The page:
U.S. and Israeli officials have begun to discuss how the Trump administration could use Google’s artificial intelligence platform to combat what U.N. officials have called the “nuclear weapon threat” in Iraq and Syria.
Google’s new efforts could help make the world’s biggest search engine more inclusive, according to people familiar with the discussions.
Google would be able to analyze millions of web pages in Iraq to pinpoint what’s going on in Syria and Syria-related news sites in the United States and elsewhere.
Google has been in talks with Iraqi officials and other U.K. allies for months about how to handle the fallout from the Trump Administration’s nuclear deal with Iran.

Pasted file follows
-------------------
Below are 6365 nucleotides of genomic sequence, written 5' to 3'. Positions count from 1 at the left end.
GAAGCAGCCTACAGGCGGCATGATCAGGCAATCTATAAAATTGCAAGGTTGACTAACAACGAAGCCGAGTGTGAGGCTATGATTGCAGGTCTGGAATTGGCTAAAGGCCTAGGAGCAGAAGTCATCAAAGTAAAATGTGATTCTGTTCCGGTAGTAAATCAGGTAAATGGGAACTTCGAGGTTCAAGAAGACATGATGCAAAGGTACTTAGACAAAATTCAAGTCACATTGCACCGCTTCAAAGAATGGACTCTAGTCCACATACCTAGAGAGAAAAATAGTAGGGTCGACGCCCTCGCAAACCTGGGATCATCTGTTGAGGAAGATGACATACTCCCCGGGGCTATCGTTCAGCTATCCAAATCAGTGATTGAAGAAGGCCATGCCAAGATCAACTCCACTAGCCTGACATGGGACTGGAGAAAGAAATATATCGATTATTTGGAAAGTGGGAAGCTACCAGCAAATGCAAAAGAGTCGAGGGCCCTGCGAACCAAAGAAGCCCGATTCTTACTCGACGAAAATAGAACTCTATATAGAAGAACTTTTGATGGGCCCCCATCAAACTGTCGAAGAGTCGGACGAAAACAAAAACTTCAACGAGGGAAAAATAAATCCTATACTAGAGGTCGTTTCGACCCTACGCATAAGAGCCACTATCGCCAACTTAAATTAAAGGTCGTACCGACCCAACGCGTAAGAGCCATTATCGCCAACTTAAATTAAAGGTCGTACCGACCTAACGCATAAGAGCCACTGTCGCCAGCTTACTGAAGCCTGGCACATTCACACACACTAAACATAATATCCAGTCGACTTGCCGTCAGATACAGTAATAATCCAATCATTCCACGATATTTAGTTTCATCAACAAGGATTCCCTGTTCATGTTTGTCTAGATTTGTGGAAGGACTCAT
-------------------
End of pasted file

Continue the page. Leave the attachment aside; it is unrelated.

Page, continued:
The U.C.I. has said it has no plans to abandon the search engine, despite a number of major Internet companies and other technology companies announcing that they are considering pulling out of Iraq, citing the Iranian nuclear deal.
Google, which is based in Mountain View, Calif., is currently one of the few tech companies in the world to continue operating in Iraq.
Google announced that it was building a new headquarters in Baghdad last month, while Facebook, Twitter and Instagram are also considering moving to the country.
Iraqi officials are not happy with Google’s plans.
“They’re trying to go into Iraq and steal the country, and we don’t like that,” said Abu Bakr al-Mousawi, the country’s top official in charge of national security and security matters.
“We don’t want them to come and interfere in our affairs.”
The Obama Administration, along with Google and other tech companies, are pushing the U.R.N.’s World Food Program and other humanitarian aid groups to increase their access to the internet.
Google and Facebook and other Internet companies are working to get the U